If you like sincere songs delivered sincerely, Wilson has a dozen worthy of your time.
Minneapolis Star-Tribune - Chris RiemenschneiderAll at once, the album manages to sound raw but pristine, low-key but hi-fi, lonesome but warm.... An utterly tender collection that's perfectly complemented by Wilson's gentle voice, it's more like something from Patty Griffin or Shawn Colvin than any male tunesmith.
- Release Date:
Performance CreditsDan Wilson Primary Artist,Acoustic Guitar,Bass,Percussion,Piano,Drums,Electric Guitar,Vocals,Slide Guitar,Wurlitzer,Guitar (12 String Acoustic)
Benmont Tench Piano
Gary Louris Guitar,Electric Guitar,Soloist
Craig Wright String Machine
Jonny Polonsky Melodica
Tracy Bonham Harmony
John Munson Double Bass,Upright Bass
Jacob Slichter Drums,Keyboards
Ken Chastain Bass,Percussion,Bells
Bryan Hanna Percussion
Eric Fawcett Piano,Drums,Vocal Harmony
Joe Savage Pedal Steel Guitar
John Hermanson Acoustic Guitar
Sara Watkins Violin,Harmony
Sean Watkins Acoustic Guitar,Finger Picking
Mason Jennings Electric Guitar
Ruby Amanfu Vocal Harmony
Jason Lader Bass
Steve Roehm Vibes
JoAnna James Vocal Harmony
Brad Bivens Organ
Technical CreditsRick Rubin Executive Producer
Dan Wilson Composer,Producer,Engineer,String Arrangements
Jacob Slichter String Arrangements
David Bett Art Direction
Andy Thompson Engineer
Bryan Hanna Engineer
Marc Mann String Arrangements,String Conductor
Natalie Maines Composer
Sheila Metzner Cover Photo
Emily Robison Composer
Brad Kern Engineer
Martie Maguire Composer
Chris Homes Engineer
Brad Bivens Engineer
Most Helpful Customer Reviews
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Free Life based on 0 ratings. 5 reviews.
This is the third copy of this album for me--even when I lose it or scratch it or whatever, I know I have to have a copy of it around. Love his voice, plaintive as it is.
There's no "Closing Time" on this album "although the simple right hand piano ostinato in "Against History" is very reminiscent of that song", but anyone who enjoys the wistful, expressive, introspective side of Dan Wilson's band Semisonic will absolutely love "Free Life." -----Rick Rubin, the executive producer, introduces the album in the liner notes and one of the things he says is spot on: you should listen to this album when you have a spare moment and total silence. "Free Life" merits more than a noisy subway ride with your iPod's tinny earbuds.-----Dan's voice is achingly fragile and transparent (which makes it unsuitable for some of the odd leaps and twists & turns to which his unusual melodic lines subject it) but that adds to the integrity and sincerity of his songwriting, IMHO. No mass vocal harmonizing and triple-tracking here the production is sparse and delicate throughout.-----Also, I applaud Dan Wilson because his songs (both solo and Semisonic) ACTUALLY HAVE ENDINGS. Wow. Think about it.....most pop & rock songs fade out at the end, which is, frankly, a big cop-out. Dan's songs tell their stories and then reach a definite conclusion. This is so pervasive with his recordings (the Semisonic song "Bed" is the only one I can think of that fades out) that it must be deliberate. Good decision, Dan.-----As far as influences go, I hear James Blunt and Dar Williams in here, as well as folks like Paul Simon and Cat Stevens, plus any number of introspective singer/songwriters as well as The Beatles (of course). If you enjoy any of the above you'll find a lot to enjoy on "Free Life."-----My only serious criticism about the album is the peculiar track ordering. The album opens, strangely, with a very moody, down tempo song ("All Kinds"). I actually thought my CD player was accidentally set to random when I first listened to this disc. IMHO a much better choice for the album opener would have been "Against History," a dramatic toe-tapper featuring the catchy piano riff I mentioned earlier. I would have chosen this as the single, too, instead of "Cry." Set your device to play this album with "Against History" first, then "Cry", then the album as it's laid out on the disc, and see if you don't agree. To my ears, "All Kinds" is much more appealing as a slow palate-cleanser to follow AH & Cry. Just the aural opinion of one musician and his ears.-----Finally, if you were directed to this album because you're a Semisonic fanatic, you'll be very pleased that both John Munson and Jacob Slichter appear - Slichter in a triple role as drummer, keyboardist, and string arranger, as he did with Semisonic. A nice understated reunion of sorts, and very reminiscent of some of my favorite Semisonic songs such as "In Another Life," "DND," "Gone To The Movies," and "Follow." If you like those tracks you'll find a lot for your ears to latch onto inside of "Free Life." And if you don't know anything at all about Semisonic but already enjoy "Free Life," you have a lot of exploring to do. Enjoy.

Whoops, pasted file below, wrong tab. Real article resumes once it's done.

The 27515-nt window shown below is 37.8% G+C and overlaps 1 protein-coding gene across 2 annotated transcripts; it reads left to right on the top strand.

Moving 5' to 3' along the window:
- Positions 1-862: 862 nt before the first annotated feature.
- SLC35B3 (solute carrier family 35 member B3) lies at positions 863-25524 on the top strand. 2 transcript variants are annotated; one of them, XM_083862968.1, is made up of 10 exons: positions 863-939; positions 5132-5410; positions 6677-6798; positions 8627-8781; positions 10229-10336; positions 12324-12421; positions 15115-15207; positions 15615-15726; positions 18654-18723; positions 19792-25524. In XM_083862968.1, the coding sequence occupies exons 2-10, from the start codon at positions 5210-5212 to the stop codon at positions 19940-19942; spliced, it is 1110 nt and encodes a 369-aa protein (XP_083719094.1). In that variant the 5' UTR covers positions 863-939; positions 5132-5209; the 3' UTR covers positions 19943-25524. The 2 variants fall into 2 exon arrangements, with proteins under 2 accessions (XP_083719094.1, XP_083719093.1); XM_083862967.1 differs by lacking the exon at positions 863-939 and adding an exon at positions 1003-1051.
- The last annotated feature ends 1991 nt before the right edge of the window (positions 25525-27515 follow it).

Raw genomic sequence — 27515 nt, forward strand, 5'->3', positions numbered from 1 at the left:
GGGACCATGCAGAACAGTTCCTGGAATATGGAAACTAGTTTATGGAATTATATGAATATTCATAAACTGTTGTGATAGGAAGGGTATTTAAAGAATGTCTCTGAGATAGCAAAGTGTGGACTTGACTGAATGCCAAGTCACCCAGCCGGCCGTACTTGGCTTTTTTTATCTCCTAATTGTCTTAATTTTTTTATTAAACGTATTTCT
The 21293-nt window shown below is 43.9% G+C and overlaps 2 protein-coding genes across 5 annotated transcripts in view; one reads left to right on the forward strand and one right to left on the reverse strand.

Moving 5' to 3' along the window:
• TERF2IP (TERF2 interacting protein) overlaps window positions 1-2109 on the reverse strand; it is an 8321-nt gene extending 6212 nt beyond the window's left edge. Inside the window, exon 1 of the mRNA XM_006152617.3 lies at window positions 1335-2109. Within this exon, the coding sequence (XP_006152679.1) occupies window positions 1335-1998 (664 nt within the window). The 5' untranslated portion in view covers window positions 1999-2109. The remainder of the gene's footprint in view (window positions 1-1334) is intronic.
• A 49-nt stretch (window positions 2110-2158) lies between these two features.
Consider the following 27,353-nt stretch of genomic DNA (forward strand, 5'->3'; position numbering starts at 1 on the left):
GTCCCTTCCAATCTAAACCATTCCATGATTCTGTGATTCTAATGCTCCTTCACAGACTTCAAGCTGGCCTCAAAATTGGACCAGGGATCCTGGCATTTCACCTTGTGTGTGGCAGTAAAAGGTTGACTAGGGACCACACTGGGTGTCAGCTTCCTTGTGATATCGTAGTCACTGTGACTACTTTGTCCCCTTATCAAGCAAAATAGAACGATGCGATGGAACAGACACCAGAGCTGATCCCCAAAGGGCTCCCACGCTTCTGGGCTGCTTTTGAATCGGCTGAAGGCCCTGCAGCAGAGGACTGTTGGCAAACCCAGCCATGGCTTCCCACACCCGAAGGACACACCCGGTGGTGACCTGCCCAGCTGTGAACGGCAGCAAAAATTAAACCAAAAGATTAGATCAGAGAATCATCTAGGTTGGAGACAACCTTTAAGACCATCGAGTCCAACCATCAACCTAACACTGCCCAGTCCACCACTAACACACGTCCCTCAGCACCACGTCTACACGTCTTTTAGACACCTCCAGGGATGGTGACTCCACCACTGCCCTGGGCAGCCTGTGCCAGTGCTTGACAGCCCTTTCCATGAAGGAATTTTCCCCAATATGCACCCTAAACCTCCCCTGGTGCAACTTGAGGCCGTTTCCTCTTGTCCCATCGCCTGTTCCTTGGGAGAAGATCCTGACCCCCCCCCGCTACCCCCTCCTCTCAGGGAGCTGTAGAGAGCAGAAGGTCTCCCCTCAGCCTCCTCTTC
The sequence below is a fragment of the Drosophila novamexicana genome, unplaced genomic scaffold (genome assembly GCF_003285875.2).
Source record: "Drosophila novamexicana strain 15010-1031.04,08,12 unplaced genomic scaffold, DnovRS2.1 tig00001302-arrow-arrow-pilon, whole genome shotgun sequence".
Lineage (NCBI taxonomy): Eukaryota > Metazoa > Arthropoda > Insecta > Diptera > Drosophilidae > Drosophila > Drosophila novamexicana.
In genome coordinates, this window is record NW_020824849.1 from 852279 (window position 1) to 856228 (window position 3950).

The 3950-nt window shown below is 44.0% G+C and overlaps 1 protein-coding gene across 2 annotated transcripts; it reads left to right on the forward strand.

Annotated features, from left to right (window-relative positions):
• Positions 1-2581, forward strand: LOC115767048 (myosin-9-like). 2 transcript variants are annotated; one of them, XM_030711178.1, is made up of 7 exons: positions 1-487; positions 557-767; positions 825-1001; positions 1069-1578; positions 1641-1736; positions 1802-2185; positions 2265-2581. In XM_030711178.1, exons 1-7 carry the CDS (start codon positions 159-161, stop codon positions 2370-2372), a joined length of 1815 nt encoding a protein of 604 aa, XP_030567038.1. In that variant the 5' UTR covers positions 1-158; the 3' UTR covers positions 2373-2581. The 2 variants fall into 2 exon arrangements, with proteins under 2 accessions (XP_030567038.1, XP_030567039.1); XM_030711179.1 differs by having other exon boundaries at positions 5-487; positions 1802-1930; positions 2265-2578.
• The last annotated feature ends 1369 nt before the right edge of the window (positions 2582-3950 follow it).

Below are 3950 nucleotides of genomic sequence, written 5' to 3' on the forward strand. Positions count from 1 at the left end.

I found this CD rooting around in the "If you like this, then try this..." section of a webpage. Let me tell you, I'm certainly glad I took that advice. This CD is great, mellow while remaining interesting. Honestly, I'm not that familiar with Semisonic's work aside from "Closing Time," but I'll tell you that you don't have to be familiar with Dan Wilson's previous band to appreciate this music. The heartfelt lyrics and smooth melodies are awesome.
Free Life is a great song. This Album is full of good music. More please....